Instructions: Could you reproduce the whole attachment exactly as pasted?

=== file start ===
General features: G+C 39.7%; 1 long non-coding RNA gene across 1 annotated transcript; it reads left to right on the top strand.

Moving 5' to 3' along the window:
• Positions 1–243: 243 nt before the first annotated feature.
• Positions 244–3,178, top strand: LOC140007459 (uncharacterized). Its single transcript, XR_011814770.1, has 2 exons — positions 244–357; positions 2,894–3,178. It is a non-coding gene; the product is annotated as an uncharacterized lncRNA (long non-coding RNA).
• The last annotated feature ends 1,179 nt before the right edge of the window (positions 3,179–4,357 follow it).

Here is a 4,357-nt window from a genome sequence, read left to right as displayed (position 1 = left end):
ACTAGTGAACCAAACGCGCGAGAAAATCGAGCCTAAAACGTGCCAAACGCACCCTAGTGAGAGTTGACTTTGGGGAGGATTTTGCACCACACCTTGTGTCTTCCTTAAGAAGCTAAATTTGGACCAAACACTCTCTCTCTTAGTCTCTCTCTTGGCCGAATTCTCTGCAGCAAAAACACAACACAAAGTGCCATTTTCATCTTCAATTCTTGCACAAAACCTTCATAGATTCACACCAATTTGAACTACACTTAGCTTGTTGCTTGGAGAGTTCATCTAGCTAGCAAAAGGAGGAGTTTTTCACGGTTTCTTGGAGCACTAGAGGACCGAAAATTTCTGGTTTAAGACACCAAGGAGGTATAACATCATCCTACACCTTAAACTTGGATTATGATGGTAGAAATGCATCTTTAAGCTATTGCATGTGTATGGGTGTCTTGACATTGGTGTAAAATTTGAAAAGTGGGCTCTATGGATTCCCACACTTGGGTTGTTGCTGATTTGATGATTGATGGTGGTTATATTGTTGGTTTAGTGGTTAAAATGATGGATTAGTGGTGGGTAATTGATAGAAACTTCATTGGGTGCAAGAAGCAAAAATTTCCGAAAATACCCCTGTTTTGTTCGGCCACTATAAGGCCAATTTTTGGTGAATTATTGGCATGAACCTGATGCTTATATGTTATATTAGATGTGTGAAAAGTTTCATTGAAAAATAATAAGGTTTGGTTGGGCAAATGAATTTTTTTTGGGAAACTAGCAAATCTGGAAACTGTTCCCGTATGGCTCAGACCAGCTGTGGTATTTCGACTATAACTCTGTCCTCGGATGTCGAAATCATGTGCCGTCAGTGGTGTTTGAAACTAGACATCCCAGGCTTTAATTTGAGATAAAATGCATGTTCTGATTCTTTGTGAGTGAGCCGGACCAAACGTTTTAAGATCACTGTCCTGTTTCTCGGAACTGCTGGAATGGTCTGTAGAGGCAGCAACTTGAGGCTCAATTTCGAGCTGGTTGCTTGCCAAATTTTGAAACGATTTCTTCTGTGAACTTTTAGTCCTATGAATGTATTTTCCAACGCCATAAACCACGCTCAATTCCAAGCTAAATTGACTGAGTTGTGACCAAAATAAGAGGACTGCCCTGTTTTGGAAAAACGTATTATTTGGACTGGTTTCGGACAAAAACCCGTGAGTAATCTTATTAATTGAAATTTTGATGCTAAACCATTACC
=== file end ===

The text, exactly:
General features: G+C 39.7%; 1 long non-coding RNA gene across 1 annotated transcript; it reads left to right on the top strand.

Moving 5' to 3' along the window:
• Positions 1–243: 243 nt before the first annotated feature.
• Positions 244–3,178, top strand: LOC140007459 (uncharacterized). Its single transcript, XR_011814770.1, has 2 exons — positions 244–357; positions 2,894–3,178. It is a non-coding gene; the product is annotated as an uncharacterized lncRNA (long non-coding RNA).
• The last annotated feature ends 1,179 nt before the right edge of the window (positions 3,179–4,357 follow it).

Here is a 4,357-nt window from a genome sequence, read left to right as displayed (position 1 = left end):
ACTAGTGAACCAAACGCGCGAGAAAATCGAGCCTAAAACGTGCCAAACGCACCCTAGTGAGAGTTGACTTTGGGGAGGATTTTGCACCACACCTTGTGTCTTCCTTAAGAAGCTAAATTTGGACCAAACACTCTCTCTCTTAGTCTCTCTCTTGGCCGAATTCTCTGCAGCAAAAACACAACACAAAGTGCCATTTTCATCTTCAATTCTTGCACAAAACCTTCATAGATTCACACCAATTTGAACTACACTTAGCTTGTTGCTTGGAGAGTTCATCTAGCTAGCAAAAGGAGGAGTTTTTCACGGTTTCTTGGAGCACTAGAGGACCGAAAATTTCTGGTTTAAGACACCAAGGAGGTATAACATCATCCTACACCTTAAACTTGGATTATGATGGTAGAAATGCATCTTTAAGCTATTGCATGTGTATGGGTGTCTTGACATTGGTGTAAAATTTGAAAAGTGGGCTCTATGGATTCCCACACTTGGGTTGTTGCTGATTTGATGATTGATGGTGGTTATATTGTTGGTTTAGTGGTTAAAATGATGGATTAGTGGTGGGTAATTGATAGAAACTTCATTGGGTGCAAGAAGCAAAAATTTCCGAAAATACCCCTGTTTTGTTCGGCCACTATAAGGCCAATTTTTGGTGAATTATTGGCATGAACCTGATGCTTATATGTTATATTAGATGTGTGAAAAGTTTCATTGAAAAATAATAAGGTTTGGTTGGGCAAATGAATTTTTTTTGGGAAACTAGCAAATCTGGAAACTGTTCCCGTATGGCTCAGACCAGCTGTGGTATTTCGACTATAACTCTGTCCTCGGATGTCGAAATCATGTGCCGTCAGTGGTGTTTGAAACTAGACATCCCAGGCTTTAATTTGAGATAAAATGCATGTTCTGATTCTTTGTGAGTGAGCCGGACCAAACGTTTTAAGATCACTGTCCTGTTTCTCGGAACTGCTGGAATGGTCTGTAGAGGCAGCAACTTGAGGCTCAATTTCGAGCTGGTTGCTTGCCAAATTTTGAAACGATTTCTTCTGTGAACTTTTAGTCCTATGAATGTATTTTCCAACGCCATAAACCACGCTCAATTCCAAGCTAAATTGACTGAGTTGTGACCAAAATAAGAGGACTGCCCTGTTTTGGAAAAACGTATTATTTGGACTGGTTTCGGACAAAAACCCGTGAGTAATCTTATTAATTGAAATTTTGATGCTAAACCATTACC